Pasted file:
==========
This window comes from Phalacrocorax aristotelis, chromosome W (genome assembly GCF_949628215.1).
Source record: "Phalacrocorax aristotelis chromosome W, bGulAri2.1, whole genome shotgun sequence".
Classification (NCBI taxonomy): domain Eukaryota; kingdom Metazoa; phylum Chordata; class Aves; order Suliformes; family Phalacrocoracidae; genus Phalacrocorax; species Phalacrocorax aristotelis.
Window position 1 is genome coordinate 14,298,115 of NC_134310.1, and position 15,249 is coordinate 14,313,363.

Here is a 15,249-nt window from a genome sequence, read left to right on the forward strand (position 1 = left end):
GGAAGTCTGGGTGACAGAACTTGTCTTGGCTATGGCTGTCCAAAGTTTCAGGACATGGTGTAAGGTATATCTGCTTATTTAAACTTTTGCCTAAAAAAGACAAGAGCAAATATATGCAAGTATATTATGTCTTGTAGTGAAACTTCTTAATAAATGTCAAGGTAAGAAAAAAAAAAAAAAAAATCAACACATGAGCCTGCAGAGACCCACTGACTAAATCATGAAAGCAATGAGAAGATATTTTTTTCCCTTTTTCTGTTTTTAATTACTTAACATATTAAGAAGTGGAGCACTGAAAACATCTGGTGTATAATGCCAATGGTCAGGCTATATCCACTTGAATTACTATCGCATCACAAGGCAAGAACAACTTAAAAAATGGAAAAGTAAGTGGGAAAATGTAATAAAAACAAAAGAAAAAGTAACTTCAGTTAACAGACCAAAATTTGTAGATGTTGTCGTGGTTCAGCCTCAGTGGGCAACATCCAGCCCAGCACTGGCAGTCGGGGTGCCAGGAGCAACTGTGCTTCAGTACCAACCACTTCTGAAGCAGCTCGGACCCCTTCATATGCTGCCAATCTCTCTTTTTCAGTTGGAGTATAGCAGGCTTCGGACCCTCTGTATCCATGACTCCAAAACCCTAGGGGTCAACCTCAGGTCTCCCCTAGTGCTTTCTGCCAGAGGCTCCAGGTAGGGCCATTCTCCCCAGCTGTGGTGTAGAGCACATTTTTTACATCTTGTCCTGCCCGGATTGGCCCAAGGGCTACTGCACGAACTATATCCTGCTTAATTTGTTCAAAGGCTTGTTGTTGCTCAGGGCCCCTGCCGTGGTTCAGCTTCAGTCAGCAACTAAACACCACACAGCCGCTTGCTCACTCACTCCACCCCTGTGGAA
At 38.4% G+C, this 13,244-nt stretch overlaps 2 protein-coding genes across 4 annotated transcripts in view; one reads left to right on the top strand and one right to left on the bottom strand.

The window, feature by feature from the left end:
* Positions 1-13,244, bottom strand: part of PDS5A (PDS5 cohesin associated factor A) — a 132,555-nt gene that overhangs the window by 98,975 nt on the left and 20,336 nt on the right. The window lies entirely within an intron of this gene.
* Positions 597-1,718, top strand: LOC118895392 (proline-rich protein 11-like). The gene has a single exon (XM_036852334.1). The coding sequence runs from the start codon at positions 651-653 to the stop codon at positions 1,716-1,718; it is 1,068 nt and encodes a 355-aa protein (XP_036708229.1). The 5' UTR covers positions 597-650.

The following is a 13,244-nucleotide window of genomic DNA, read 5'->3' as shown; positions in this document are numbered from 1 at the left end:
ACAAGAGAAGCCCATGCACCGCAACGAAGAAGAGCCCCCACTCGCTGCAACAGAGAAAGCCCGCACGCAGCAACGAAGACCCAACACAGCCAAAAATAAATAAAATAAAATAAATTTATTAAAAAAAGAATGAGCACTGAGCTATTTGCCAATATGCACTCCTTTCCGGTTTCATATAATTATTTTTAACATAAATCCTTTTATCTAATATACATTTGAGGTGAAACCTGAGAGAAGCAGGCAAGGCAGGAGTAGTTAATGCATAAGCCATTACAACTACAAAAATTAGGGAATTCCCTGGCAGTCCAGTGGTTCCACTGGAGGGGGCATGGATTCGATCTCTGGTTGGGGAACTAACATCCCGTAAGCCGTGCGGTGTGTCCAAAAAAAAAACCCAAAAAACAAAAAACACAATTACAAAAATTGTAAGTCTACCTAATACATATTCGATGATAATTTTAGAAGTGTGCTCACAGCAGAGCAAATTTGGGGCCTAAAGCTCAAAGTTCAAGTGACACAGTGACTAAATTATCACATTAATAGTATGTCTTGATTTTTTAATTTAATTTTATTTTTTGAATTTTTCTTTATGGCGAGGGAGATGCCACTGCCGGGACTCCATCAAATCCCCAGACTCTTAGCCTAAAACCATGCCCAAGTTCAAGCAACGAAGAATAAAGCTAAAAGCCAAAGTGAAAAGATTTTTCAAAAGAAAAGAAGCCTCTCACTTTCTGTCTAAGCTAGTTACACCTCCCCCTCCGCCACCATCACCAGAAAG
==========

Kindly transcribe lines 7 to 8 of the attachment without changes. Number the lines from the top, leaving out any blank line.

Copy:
At 38.4% G+C, this 13,244-nt stretch overlaps 2 protein-coding genes across 4 annotated transcripts in view; one reads left to right on the top strand and one right to left on the bottom strand.

The window, feature by feature from the left end: